Using Dotloop, you’ll be able to do more than sign. You can manage properties, collect user reviews, close deals, and more.
The sheer volume of integrations that DocuSign has at its disposal is staggering, but bigger isn’t always better. For agents and brokers, Dotloop has it where it counts.
This is where Dotloop really shines. As a signing solution, DocuSign is a great option that gets the job done — but it’s hard to surpass the power that Dotloop brings to small businesses everywhere across the real estate industry.
We’ve touched on it a little already, but Dotloop creates an environment where the agent can manage every aspect of the real estate process.
This takes it beyond the signing process and moves it into something similar to a project and transaction management solution.
Users pick up DocuSign because they need a digital signature platform that helps them capture electronic signatures more quickly (even though there are great alternatives out there). For Dotloop users, signature capture is just part of the process.
This might not be an issue if DocuSign pricing wasn’t comparable to Dotloop’s monthly cost.
Because the pricing is so similar, and because Dotloop gives you everything you need to manage your real estate transactions, we have to give this one to Dotloop.
It’s the obvious choice.
There isn’t much of a comparison here.
DocuSign’s user environment isn’t set up to help agents sell property and close deals. With Dotloop, you’ll enter an ecosystem that goes beyond signature capture.
1. Dotloop for career realtors looking for a real estate sales solution
If you’re a career professional and you’re selling real estate full time, you already know how competitive the market can be.
With so many competing agents and companies out there, it’s important to give yourself an edge so that you can spend less time chasing documents and more time selling homes.
For agents that fall into this category, Dotloop makes total sense.
Using Dotloop, it’s easy to engage in transaction management, quickly respond to movement on listings, and minimize paperwork hassles.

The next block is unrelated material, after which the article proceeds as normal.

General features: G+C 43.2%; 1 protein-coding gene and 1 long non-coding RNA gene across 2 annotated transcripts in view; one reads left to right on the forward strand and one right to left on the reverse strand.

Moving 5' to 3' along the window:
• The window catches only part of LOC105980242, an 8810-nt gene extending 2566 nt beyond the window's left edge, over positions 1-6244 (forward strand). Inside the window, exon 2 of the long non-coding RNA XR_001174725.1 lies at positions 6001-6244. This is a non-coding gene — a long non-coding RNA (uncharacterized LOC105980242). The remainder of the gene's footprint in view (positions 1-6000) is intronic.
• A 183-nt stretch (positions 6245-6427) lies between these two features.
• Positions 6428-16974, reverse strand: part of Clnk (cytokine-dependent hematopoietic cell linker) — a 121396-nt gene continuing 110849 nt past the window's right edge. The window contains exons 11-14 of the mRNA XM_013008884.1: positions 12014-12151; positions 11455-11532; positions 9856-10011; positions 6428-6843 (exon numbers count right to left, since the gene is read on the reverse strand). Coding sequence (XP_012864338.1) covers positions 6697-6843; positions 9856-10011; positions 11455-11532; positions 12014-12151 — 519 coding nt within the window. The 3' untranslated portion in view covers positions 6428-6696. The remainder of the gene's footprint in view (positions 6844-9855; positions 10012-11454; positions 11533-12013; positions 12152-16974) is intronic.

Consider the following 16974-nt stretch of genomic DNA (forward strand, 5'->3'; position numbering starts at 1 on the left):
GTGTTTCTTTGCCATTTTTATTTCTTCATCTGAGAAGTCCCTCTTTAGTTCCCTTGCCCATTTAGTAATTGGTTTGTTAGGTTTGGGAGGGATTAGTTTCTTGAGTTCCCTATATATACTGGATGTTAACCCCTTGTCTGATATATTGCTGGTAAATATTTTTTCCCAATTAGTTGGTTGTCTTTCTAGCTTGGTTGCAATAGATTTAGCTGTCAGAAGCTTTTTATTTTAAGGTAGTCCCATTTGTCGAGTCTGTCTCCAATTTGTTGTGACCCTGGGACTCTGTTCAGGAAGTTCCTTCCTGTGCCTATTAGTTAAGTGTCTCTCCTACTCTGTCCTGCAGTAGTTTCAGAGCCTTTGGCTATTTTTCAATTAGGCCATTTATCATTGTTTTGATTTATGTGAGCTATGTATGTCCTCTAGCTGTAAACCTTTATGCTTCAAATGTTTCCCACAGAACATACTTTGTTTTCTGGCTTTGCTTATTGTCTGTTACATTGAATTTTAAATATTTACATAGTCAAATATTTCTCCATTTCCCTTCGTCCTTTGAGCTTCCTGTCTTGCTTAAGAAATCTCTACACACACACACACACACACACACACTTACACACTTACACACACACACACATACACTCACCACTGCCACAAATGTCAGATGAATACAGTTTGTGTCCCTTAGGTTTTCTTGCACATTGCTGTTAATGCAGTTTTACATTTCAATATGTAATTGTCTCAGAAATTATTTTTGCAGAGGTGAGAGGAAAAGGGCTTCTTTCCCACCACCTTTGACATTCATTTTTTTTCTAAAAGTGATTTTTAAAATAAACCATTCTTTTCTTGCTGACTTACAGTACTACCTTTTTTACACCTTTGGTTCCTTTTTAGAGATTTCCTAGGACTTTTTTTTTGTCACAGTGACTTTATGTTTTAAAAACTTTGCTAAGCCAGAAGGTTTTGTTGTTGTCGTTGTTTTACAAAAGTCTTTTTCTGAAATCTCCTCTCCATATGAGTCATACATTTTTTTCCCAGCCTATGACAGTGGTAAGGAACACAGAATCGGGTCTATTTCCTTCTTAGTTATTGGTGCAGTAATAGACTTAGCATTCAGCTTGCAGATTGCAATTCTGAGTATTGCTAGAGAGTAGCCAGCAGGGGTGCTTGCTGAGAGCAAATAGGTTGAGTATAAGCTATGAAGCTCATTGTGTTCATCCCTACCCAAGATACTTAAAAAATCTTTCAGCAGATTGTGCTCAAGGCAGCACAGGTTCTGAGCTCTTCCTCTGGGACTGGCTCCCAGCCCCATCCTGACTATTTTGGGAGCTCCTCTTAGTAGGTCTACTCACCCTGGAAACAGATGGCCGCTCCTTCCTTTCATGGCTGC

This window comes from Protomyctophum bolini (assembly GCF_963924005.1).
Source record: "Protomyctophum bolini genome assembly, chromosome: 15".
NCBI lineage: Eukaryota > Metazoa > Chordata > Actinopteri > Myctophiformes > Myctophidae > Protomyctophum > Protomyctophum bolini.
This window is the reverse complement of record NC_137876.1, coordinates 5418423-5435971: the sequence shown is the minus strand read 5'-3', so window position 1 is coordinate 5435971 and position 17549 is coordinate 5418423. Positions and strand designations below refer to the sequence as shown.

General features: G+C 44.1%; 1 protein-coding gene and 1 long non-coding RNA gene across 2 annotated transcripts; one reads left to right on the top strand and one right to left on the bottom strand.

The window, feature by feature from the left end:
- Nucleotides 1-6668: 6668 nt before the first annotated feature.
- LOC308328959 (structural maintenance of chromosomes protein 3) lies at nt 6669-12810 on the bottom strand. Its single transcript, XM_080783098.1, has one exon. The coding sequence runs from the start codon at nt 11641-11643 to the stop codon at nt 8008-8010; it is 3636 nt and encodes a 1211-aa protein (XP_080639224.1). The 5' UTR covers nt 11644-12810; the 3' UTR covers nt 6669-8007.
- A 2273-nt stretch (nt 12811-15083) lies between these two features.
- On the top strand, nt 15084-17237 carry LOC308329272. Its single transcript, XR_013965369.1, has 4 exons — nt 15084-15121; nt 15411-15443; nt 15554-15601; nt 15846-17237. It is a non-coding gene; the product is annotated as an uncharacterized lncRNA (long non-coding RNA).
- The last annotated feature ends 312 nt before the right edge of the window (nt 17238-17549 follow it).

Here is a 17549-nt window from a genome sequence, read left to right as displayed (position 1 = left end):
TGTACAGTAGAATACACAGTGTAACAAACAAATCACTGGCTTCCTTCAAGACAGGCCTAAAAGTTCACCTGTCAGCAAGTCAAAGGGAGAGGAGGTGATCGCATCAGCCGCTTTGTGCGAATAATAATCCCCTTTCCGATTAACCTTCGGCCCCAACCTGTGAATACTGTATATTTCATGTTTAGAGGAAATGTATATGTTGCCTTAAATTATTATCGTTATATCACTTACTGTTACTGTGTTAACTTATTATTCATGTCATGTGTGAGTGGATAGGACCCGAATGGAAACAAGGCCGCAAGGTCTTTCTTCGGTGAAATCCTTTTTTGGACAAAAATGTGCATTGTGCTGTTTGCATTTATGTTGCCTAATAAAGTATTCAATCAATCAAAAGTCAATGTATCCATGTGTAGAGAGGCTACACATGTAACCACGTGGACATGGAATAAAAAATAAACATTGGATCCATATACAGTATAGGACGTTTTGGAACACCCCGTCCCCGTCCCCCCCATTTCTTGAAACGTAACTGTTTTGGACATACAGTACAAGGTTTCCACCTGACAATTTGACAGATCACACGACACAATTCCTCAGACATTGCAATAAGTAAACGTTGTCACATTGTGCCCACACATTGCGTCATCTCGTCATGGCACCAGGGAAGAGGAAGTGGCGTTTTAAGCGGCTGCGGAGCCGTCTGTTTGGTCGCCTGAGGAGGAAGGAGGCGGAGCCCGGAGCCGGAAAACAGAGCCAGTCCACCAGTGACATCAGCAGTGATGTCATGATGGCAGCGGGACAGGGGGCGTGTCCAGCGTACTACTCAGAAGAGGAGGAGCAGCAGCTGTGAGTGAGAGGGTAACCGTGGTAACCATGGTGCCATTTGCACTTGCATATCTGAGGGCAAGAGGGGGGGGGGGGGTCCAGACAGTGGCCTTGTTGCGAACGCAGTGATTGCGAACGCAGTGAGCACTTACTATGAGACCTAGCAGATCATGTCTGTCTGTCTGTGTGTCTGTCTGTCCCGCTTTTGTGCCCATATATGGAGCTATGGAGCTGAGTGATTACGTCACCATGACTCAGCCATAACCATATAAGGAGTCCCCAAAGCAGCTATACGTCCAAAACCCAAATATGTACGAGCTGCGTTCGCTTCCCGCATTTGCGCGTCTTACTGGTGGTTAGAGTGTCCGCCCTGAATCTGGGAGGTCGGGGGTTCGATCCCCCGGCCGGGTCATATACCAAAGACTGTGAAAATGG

The platform has everything you need, from audit trails for your documents to online support, training webinars, and even ways to capture user reviews for social media.
2. DocuSign (or PandaDoc) for agents who just need an e-signing platform
For part-time realtors and organizations that already have their own transaction workflow, DocuSign might be your workhorse when it comes to getting documents signed and delivered.
If adopting an entirely new platform or transitioning your agent workflow to a new system would be more trouble than it’s worth, DocuSign may deliver a niche solution that provides just the right amount of functionality.
In that case, DocuSign might be the better option. With Dotloop, you’ll need to adopt the entire platform in order for everything to work correctly.
Electronic signatures are included, but it’s really an all-or-nothing workflow.
Realistically, though, you can get the same kind of solution that DocuSign provides through other platforms, as well.
Better proposal design with PandaDoc
And there you have it! We hope you’ve found our DocuSign vs Dotloop comparison useful. Both serve the real estate industry well at varying levels.
However, even Dotloop may not be a great fit if you’re looking for the ability to build your own content.
As with most document management and signing platforms, Dotloop doesn’t deliver the ability to create documents from scratch.
Real estate contracts, marketing materials, forms, addendums, and everything else need to be created through another channel and uploaded to the Dotloop environment for prep and signature.
With PandaDoc, you can create documents completely from scratch and prepare everything as you go.
While PandaDoc isn’t a highly-specialized real estate tool, our platform can handle all the paperwork that accompanies a home sale with ease.